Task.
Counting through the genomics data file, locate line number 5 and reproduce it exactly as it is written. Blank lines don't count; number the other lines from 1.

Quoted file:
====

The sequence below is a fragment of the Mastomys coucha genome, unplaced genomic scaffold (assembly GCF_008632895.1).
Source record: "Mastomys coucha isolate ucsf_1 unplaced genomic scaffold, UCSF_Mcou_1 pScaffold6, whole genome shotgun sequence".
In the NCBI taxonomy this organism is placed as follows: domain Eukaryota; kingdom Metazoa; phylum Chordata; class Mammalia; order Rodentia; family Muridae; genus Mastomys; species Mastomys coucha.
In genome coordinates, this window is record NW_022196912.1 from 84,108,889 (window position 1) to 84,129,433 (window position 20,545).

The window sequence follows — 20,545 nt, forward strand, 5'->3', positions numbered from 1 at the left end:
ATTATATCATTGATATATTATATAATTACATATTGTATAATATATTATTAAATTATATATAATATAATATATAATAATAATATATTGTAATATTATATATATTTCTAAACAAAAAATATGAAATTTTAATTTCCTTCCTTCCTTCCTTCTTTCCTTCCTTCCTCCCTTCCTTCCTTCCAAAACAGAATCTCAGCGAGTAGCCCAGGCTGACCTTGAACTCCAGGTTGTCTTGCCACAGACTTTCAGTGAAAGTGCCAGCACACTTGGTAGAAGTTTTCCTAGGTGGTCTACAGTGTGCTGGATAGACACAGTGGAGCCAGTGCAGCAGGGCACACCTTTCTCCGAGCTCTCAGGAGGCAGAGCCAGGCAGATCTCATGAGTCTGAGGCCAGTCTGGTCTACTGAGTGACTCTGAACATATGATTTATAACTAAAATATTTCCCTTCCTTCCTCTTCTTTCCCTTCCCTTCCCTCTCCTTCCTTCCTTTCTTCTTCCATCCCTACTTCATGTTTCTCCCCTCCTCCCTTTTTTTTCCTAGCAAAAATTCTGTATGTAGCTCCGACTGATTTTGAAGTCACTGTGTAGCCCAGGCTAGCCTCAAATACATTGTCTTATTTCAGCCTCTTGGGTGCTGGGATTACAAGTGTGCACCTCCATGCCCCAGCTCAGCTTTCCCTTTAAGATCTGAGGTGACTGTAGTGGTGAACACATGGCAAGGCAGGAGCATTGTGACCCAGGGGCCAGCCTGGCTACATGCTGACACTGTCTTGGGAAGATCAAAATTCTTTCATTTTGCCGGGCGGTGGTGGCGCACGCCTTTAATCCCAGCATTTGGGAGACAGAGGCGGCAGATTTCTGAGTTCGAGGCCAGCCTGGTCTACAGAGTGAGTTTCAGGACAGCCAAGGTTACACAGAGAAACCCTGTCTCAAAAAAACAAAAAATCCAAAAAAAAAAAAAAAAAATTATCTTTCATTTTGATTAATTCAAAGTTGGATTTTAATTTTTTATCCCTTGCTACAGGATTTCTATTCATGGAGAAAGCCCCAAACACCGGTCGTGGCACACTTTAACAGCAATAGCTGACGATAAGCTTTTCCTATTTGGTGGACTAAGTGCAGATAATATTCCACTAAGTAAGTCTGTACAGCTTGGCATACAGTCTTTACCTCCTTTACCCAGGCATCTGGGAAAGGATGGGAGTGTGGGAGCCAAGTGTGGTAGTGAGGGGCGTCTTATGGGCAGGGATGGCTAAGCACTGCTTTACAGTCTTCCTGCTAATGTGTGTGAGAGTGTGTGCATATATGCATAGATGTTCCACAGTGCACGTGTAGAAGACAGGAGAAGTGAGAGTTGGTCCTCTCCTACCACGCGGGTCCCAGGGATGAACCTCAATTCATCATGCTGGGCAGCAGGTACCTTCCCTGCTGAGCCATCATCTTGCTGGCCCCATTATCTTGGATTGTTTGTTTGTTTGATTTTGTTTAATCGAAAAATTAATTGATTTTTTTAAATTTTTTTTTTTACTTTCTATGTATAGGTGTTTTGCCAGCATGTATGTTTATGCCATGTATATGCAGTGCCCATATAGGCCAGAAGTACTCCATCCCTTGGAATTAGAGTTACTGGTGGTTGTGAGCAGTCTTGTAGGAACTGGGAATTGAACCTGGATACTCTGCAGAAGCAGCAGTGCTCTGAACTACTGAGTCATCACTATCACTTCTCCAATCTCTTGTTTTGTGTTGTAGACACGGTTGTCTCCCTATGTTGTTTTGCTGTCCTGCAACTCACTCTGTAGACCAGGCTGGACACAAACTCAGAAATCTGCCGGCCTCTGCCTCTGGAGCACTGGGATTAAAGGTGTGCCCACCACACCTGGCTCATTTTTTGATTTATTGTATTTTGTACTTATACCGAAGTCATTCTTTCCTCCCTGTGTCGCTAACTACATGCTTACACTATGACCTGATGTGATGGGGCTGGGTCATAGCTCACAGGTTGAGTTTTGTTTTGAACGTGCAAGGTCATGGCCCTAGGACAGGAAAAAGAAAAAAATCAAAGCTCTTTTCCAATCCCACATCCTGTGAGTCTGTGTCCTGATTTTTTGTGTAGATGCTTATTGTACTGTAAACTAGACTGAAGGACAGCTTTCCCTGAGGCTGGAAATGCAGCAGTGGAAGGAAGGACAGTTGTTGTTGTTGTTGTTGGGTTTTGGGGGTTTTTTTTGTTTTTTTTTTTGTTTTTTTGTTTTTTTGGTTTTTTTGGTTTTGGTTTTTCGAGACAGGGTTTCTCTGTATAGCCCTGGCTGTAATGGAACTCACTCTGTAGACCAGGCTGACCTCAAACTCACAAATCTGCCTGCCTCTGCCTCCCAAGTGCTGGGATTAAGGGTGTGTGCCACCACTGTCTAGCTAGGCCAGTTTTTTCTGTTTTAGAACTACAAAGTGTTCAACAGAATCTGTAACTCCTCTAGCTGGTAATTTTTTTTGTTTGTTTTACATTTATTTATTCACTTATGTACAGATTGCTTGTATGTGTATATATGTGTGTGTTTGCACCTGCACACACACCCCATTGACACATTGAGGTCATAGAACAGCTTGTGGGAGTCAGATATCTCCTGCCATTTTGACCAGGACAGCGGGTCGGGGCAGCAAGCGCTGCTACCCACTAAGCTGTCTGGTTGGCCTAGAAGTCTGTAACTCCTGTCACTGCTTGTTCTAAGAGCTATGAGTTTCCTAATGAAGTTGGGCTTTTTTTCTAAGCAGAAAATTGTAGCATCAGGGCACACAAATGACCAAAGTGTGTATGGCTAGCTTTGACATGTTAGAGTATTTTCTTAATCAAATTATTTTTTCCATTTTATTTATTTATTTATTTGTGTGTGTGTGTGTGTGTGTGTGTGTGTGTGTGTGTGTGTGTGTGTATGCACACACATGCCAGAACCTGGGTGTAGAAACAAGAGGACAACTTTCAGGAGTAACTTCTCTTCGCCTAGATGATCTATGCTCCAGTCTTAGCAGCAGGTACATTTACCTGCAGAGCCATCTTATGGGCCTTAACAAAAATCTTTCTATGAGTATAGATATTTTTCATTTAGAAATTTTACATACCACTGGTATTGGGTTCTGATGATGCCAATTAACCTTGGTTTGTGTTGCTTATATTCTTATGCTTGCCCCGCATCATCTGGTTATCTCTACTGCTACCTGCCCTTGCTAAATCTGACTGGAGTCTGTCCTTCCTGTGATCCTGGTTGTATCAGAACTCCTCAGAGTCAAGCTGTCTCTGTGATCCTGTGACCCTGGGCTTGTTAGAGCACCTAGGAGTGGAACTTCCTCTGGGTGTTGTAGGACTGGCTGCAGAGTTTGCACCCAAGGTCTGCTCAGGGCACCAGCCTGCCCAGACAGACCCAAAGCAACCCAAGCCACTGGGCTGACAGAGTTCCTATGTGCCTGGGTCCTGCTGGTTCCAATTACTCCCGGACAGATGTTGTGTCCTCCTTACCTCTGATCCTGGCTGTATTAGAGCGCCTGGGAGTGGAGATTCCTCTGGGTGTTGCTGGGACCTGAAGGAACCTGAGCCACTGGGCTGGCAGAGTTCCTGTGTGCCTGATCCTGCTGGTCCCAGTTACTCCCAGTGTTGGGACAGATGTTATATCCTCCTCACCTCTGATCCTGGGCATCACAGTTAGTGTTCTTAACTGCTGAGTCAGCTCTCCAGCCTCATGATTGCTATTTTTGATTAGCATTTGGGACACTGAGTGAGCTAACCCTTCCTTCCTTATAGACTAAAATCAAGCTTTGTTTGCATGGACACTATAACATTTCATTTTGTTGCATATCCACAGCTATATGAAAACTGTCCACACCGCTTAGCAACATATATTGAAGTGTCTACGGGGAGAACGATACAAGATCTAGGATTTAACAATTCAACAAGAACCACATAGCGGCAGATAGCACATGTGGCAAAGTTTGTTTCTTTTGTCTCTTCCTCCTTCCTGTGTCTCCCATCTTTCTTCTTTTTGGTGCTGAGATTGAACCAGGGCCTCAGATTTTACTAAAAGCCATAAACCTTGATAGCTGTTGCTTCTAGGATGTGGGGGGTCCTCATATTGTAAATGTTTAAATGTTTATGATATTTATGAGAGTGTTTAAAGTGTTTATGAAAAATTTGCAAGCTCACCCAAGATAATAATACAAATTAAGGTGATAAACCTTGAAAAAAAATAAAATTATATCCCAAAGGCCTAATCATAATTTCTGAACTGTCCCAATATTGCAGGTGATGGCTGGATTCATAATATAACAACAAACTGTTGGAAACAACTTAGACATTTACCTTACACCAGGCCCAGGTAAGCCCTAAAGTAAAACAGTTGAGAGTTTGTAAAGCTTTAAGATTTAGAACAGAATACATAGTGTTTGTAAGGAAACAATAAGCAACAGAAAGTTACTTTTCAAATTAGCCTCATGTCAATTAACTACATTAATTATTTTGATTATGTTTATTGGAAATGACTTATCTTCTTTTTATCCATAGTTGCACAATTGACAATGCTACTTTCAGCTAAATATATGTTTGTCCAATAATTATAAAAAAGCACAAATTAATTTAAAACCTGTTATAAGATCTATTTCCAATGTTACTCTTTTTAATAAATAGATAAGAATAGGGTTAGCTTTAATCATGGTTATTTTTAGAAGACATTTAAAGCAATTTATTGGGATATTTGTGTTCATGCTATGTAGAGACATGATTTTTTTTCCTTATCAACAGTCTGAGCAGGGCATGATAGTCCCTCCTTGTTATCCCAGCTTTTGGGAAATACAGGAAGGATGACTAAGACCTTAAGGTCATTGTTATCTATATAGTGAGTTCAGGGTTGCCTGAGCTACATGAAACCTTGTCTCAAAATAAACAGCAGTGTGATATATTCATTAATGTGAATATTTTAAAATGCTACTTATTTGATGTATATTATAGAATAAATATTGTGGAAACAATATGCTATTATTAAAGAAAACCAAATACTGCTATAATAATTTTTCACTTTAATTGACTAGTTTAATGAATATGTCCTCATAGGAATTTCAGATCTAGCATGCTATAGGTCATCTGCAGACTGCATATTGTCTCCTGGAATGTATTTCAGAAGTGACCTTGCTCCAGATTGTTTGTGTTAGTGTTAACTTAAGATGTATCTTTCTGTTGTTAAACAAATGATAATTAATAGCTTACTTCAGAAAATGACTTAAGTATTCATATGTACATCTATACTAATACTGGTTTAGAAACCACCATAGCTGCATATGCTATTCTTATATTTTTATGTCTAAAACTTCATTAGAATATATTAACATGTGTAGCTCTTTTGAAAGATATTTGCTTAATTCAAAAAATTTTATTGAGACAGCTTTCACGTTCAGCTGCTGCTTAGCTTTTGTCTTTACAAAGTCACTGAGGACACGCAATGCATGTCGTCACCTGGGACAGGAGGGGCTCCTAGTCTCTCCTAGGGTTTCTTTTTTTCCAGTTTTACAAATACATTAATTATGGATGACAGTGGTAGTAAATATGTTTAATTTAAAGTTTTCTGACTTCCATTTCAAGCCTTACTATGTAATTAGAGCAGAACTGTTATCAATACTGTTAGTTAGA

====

The window sequence follows — 20,545 nt, forward strand, 5'->3', positions numbered from 1 at the left end: